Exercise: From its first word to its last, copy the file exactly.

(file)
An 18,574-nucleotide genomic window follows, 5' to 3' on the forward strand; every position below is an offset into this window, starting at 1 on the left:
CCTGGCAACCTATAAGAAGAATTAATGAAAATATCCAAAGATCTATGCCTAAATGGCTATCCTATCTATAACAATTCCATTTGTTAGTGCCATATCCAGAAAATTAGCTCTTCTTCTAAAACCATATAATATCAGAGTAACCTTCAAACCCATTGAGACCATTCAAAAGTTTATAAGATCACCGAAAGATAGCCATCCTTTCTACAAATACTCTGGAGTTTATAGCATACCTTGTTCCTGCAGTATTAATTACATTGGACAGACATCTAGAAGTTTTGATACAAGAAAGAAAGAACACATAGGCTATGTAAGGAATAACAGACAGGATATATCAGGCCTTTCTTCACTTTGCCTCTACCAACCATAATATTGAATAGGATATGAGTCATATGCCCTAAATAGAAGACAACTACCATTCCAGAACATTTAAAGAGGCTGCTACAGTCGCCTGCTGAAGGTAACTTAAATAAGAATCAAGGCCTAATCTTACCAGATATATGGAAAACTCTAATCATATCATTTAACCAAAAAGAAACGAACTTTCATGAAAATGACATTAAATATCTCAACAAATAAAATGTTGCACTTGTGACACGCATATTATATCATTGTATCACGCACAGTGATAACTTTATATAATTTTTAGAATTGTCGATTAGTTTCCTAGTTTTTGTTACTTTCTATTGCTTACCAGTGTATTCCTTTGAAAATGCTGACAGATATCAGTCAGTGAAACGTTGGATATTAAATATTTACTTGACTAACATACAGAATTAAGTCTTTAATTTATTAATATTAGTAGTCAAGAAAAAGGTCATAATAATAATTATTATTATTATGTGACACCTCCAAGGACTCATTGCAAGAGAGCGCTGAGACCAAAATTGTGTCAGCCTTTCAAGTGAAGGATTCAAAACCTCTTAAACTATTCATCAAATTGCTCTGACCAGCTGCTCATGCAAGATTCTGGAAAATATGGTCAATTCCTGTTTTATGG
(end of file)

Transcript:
An 18,574-nucleotide genomic window follows, 5' to 3' on the forward strand; every position below is an offset into this window, starting at 1 on the left:
CCTGGCAACCTATAAGAAGAATTAATGAAAATATCCAAAGATCTATGCCTAAATGGCTATCCTATCTATAACAATTCCATTTGTTAGTGCCATATCCAGAAAATTAGCTCTTCTTCTAAAACCATATAATATCAGAGTAACCTTCAAACCCATTGAGACCATTCAAAAGTTTATAAGATCACCGAAAGATAGCCATCCTTTCTACAAATACTCTGGAGTTTATAGCATACCTTGTTCCTGCAGTATTAATTACATTGGACAGACATCTAGAAGTTTTGATACAAGAAAGAAAGAACACATAGGCTATGTAAGGAATAACAGACAGGATATATCAGGCCTTTCTTCACTTTGCCTCTACCAACCATAATATTGAATAGGATATGAGTCATATGCCCTAAATAGAAGACAACTACCATTCCAGAACATTTAAAGAGGCTGCTACAGTCGCCTGCTGAAGGTAACTTAAATAAGAATCAAGGCCTAATCTTACCAGATATATGGAAAACTCTAATCATATCATTTAACCAAAAAGAAACGAACTTTCATGAAAATGACATTAAATATCTCAACAAATAAAATGTTGCACTTGTGACACGCATATTATATCATTGTATCACGCACAGTGATAACTTTATATAATTTTTAGAATTGTCGATTAGTTTCCTAGTTTTTGTTACTTTCTATTGCTTACCAGTGTATTCCTTTGAAAATGCTGACAGATATCAGTCAGTGAAACGTTGGATATTAAATATTTACTTGACTAACATACAGAATTAAGTCTTTAATTTATTAATATTAGTAGTCAAGAAAAAGGTCATAATAATAATTATTATTATTATGTGACACCTCCAAGGACTCATTGCAAGAGAGCGCTGAGACCAAAATTGTGTCAGCCTTTCAAGTGAAGGATTCAAAACCTCTTAAACTATTCATCAAATTGCTCTGACCAGCTGCTCATGCAAGATTCTGGAAAATATGGTCAATTCCTGTTTTATGG